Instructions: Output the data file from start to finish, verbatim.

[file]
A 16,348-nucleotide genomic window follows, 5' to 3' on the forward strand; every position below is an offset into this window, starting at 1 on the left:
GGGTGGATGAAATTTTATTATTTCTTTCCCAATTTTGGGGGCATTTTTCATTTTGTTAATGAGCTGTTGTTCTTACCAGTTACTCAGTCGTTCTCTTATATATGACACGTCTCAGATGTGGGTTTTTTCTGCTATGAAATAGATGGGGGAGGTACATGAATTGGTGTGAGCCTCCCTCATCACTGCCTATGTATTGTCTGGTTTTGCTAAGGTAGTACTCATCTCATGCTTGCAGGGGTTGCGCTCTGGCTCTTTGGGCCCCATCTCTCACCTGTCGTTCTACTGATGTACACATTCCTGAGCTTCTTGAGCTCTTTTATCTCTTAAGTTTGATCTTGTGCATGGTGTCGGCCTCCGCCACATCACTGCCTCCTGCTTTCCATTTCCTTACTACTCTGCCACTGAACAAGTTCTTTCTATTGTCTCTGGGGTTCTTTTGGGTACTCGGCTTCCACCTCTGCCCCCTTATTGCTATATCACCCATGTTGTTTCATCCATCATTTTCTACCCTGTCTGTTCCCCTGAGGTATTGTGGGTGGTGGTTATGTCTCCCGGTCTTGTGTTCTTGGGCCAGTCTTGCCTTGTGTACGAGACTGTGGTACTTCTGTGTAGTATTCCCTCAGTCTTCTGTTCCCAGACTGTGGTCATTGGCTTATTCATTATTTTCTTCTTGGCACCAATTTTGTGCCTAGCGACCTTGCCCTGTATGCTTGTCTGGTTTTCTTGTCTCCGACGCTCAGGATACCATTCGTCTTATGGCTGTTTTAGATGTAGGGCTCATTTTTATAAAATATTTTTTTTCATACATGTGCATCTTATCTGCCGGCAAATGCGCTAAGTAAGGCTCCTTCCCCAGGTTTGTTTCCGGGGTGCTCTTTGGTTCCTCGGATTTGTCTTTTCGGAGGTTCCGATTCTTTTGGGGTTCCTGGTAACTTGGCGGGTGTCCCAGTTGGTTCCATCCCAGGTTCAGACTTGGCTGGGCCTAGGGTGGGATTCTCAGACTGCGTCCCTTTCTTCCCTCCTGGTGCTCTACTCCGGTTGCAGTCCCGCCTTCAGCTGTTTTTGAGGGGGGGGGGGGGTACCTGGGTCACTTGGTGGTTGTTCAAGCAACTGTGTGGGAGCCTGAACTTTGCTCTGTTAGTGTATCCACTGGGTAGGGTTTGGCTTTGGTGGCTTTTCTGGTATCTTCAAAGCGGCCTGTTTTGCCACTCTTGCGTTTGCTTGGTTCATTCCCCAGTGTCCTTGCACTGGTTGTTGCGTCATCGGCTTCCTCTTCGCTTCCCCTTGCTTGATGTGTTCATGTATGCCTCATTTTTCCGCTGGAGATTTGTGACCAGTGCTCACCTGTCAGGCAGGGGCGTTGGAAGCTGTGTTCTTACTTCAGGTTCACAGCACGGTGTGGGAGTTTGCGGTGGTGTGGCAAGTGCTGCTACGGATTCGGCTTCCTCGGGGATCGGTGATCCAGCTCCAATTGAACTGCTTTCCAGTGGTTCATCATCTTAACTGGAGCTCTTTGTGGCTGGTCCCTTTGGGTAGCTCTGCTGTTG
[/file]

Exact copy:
A 16,348-nucleotide genomic window follows, 5' to 3' on the forward strand; every position below is an offset into this window, starting at 1 on the left:
GGGTGGATGAAATTTTATTATTTCTTTCCCAATTTTGGGGGCATTTTTCATTTTGTTAATGAGCTGTTGTTCTTACCAGTTACTCAGTCGTTCTCTTATATATGACACGTCTCAGATGTGGGTTTTTTCTGCTATGAAATAGATGGGGGAGGTACATGAATTGGTGTGAGCCTCCCTCATCACTGCCTATGTATTGTCTGGTTTTGCTAAGGTAGTACTCATCTCATGCTTGCAGGGGTTGCGCTCTGGCTCTTTGGGCCCCATCTCTCACCTGTCGTTCTACTGATGTACACATTCCTGAGCTTCTTGAGCTCTTTTATCTCTTAAGTTTGATCTTGTGCATGGTGTCGGCCTCCGCCACATCACTGCCTCCTGCTTTCCATTTCCTTACTACTCTGCCACTGAACAAGTTCTTTCTATTGTCTCTGGGGTTCTTTTGGGTACTCGGCTTCCACCTCTGCCCCCTTATTGCTATATCACCCATGTTGTTTCATCCATCATTTTCTACCCTGTCTGTTCCCCTGAGGTATTGTGGGTGGTGGTTATGTCTCCCGGTCTTGTGTTCTTGGGCCAGTCTTGCCTTGTGTACGAGACTGTGGTACTTCTGTGTAGTATTCCCTCAGTCTTCTGTTCCCAGACTGTGGTCATTGGCTTATTCATTATTTTCTTCTTGGCACCAATTTTGTGCCTAGCGACCTTGCCCTGTATGCTTGTCTGGTTTTCTTGTCTCCGACGCTCAGGATACCATTCGTCTTATGGCTGTTTTAGATGTAGGGCTCATTTTTATAAAATATTTTTTTTCATACATGTGCATCTTATCTGCCGGCAAATGCGCTAAGTAAGGCTCCTTCCCCAGGTTTGTTTCCGGGGTGCTCTTTGGTTCCTCGGATTTGTCTTTTCGGAGGTTCCGATTCTTTTGGGGTTCCTGGTAACTTGGCGGGTGTCCCAGTTGGTTCCATCCCAGGTTCAGACTTGGCTGGGCCTAGGGTGGGATTCTCAGACTGCGTCCCTTTCTTCCCTCCTGGTGCTCTACTCCGGTTGCAGTCCCGCCTTCAGCTGTTTTTGAGGGGGGGGGGGGGTACCTGGGTCACTTGGTGGTTGTTCAAGCAACTGTGTGGGAGCCTGAACTTTGCTCTGTTAGTGTATCCACTGGGTAGGGTTTGGCTTTGGTGGCTTTTCTGGTATCTTCAAAGCGGCCTGTTTTGCCACTCTTGCGTTTGCTTGGTTCATTCCCCAGTGTCCTTGCACTGGTTGTTGCGTCATCGGCTTCCTCTTCGCTTCCCCTTGCTTGATGTGTTCATGTATGCCTCATTTTTCCGCTGGAGATTTGTGACCAGTGCTCACCTGTCAGGCAGGGGCGTTGGAAGCTGTGTTCTTACTTCAGGTTCACAGCACGGTGTGGGAGTTTGCGGTGGTGTGGCAAGTGCTGCTACGGATTCGGCTTCCTCGGGGATCGGTGATCCAGCTCCAATTGAACTGCTTTCCAGTGGTTCATCATCTTAACTGGAGCTCTTTGTGGCTGGTCCCTTTGGGTAGCTCTGCTGTTG